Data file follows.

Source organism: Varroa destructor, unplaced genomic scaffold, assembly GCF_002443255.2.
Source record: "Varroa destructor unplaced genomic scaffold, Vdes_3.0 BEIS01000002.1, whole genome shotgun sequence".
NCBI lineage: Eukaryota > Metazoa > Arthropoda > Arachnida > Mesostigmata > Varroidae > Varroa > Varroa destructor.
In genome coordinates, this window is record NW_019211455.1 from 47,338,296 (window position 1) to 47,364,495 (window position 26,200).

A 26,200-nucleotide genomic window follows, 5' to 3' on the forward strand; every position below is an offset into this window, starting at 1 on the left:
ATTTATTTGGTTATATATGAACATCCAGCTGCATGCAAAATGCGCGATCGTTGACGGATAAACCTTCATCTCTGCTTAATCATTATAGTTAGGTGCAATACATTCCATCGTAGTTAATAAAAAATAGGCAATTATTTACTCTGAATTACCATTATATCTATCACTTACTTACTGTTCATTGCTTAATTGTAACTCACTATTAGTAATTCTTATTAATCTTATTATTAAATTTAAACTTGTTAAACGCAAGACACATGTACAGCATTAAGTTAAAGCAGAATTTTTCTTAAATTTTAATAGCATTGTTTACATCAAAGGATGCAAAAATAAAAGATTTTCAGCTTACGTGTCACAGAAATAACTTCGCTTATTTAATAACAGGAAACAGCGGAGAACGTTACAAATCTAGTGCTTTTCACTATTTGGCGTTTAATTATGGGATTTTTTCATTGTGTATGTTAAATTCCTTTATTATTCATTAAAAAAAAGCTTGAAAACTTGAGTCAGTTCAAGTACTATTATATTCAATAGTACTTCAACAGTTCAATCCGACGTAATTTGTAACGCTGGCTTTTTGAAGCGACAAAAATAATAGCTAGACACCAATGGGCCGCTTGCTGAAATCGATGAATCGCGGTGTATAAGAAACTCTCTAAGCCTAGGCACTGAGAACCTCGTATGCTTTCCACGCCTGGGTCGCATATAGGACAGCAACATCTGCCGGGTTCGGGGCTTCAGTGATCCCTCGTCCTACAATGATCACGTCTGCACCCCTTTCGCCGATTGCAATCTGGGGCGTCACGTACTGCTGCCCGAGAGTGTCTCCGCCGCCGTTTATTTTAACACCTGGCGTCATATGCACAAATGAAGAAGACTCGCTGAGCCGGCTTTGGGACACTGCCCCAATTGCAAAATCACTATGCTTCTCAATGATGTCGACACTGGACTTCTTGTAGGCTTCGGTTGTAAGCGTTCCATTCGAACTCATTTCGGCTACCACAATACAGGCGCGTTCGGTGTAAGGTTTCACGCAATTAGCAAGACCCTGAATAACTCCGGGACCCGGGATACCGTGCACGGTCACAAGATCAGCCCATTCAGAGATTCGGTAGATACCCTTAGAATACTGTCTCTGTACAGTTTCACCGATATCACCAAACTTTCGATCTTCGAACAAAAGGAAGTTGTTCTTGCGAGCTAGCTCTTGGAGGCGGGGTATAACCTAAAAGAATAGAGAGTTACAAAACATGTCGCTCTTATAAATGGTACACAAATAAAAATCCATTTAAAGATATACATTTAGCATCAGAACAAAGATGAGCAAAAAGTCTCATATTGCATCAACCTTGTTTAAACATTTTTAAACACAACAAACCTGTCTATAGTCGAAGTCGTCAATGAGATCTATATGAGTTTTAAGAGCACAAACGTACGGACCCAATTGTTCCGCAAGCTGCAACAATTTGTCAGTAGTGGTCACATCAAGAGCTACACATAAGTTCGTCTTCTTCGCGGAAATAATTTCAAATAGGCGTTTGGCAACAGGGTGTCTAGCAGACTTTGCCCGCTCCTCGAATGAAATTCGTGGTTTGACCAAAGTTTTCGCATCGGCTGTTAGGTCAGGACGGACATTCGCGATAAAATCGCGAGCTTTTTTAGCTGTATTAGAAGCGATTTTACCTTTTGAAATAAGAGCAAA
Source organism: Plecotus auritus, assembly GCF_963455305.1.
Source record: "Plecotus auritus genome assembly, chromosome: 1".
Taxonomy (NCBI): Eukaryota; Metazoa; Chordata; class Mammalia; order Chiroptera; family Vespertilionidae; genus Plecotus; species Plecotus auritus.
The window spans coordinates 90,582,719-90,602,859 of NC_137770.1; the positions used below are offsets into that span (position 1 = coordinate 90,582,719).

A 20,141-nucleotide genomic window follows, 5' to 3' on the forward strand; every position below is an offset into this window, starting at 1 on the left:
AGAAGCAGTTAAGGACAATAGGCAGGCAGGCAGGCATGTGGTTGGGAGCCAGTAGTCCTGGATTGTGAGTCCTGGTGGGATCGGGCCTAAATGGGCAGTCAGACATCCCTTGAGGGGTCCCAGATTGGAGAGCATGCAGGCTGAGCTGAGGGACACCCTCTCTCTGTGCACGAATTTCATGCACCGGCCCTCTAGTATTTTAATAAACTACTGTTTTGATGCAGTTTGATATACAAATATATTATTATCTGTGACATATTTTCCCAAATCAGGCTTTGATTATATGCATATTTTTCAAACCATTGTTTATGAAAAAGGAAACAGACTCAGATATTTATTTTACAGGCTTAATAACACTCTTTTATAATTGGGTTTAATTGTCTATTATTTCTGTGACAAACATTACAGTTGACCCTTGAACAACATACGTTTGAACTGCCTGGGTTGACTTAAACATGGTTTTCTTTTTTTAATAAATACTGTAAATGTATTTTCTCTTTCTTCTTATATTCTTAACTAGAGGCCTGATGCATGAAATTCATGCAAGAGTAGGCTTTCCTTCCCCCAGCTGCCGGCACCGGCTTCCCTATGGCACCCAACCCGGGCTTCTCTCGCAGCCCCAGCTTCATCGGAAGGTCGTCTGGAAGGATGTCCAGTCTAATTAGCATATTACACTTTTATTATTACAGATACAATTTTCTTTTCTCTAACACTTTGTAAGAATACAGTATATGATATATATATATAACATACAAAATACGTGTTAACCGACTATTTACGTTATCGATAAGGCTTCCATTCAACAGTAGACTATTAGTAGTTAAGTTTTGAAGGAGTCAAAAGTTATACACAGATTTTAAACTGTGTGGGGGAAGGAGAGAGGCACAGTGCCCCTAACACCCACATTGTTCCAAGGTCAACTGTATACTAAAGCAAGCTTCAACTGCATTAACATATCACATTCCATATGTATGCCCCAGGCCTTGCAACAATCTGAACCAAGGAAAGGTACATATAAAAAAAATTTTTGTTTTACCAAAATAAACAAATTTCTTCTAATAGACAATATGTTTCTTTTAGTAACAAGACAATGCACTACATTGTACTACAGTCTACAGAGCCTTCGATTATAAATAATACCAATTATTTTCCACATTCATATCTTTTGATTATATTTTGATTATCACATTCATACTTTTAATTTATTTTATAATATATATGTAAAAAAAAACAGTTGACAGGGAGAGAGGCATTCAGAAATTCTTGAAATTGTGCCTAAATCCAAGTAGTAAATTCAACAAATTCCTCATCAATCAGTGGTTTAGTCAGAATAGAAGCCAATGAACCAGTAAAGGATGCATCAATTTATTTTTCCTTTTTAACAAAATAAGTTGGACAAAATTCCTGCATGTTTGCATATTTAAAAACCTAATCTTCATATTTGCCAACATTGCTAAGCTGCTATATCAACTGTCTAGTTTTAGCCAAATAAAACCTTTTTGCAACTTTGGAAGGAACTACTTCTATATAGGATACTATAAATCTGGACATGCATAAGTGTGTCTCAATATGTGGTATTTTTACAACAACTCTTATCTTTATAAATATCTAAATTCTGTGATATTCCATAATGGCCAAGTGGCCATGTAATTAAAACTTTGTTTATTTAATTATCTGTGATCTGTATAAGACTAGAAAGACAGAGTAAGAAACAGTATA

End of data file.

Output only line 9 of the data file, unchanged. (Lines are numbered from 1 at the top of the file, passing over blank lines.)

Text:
Taxonomy (NCBI): Eukaryota; Metazoa; Chordata; class Mammalia; order Chiroptera; family Vespertilionidae; genus Plecotus; species Plecotus auritus.